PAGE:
The Substantial Importance of Heavy Equipment Safety
Heavy equipment is both powerful and dangerous, both for the operator and for those who work around it. Heavy equipment is dangerous due to its size, weight, and complex operating procedures. Safely working in the proximity of any heavy equipment requires that shared responsibly of both the equipment operator and their coworkers. Unsafe practices by either the operator or those around the equipment can create very dangerous situations. Serious and often fatal injuries can occur if the equipment strikes a worker, or if the equipment is rolled over.
Things to be aware of:
- Inspection of the equipment prior to operation to ensure that all warning systems to include lights and audible alarms are working properly
- Establish communication (hand signals, radios, air horn, audible alarm, etc.) before starting work and share them with the entire site
- Maintain a clear line of sight between the operator, spotters and workers. Blind spots are common and can be reduced with mirrors and cameras
- Remember if you can’t see the operator, they can’t see you
- Use a spotter when heavy equipment is in motion
- This requires communication between the operator and workers to maintain safe movement
- If one loses contact (visibility or comm) with the spotter or someone in close proximity to the operational zone of the equipment, the operator shall cease all activity until able to reestablish contact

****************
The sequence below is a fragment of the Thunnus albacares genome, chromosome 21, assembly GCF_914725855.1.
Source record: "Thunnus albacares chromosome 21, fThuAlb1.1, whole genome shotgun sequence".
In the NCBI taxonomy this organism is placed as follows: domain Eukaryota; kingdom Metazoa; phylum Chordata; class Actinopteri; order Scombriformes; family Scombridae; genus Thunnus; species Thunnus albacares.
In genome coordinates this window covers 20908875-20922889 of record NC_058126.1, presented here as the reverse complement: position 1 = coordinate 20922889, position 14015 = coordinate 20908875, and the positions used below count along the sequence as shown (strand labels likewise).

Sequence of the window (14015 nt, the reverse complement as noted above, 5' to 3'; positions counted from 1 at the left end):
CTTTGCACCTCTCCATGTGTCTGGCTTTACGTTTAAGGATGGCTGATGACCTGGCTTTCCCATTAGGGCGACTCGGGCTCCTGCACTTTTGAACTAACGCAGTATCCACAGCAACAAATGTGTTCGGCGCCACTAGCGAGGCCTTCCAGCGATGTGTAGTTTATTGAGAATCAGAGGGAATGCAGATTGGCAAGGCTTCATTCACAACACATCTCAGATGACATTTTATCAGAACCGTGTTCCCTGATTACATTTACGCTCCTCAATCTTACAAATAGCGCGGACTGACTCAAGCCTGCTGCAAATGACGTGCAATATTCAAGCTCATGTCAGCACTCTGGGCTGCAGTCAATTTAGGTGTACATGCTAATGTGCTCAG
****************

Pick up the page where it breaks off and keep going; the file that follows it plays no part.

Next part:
- Be aware of the swing radius on certain equipment and, if possible, cordon off the area with barriers or caution tape
- NO RIDERS! Only equipment that is designed to carry multiple persons shall have more than one occupant.
- Wear high visibility clothing for outer garments and Personal Protective Equipment
- Never work under a suspended or overhead load without proper training and approval (i.e. connectors, etc.)
Heavy Equipment Danger Zones
Danger zones include but not limited to the following:
Unless it is essential to the task, all personnel should stay away from all sides of heavy equipment while it is in use.
- Blind spots and/or areas of limited visibility
- Rotating machinery
- Swing radius
- Travel path
- Under suspended or overhead loads
- Overhead hazards
- Working over or around existing underground facilities
- Proximity of moving equipment
Heavy equipment must have a rollover protective structure (ROPS)—ROPS is designed to protect the operator if the machine tips over.
The following are safety procedures in case of a rollover:
- NEVER jump out of vehicle
- Always wear a seat belt
- Keep all limbs inside ROPS and brace yourself for impact
- Lean away from direction of roll/tip
- Tuck chin against chest to reduce whiplash and other neck injuries
- Once the equipment settles turn off the ignition to help minimize spills and reduce the chance of fires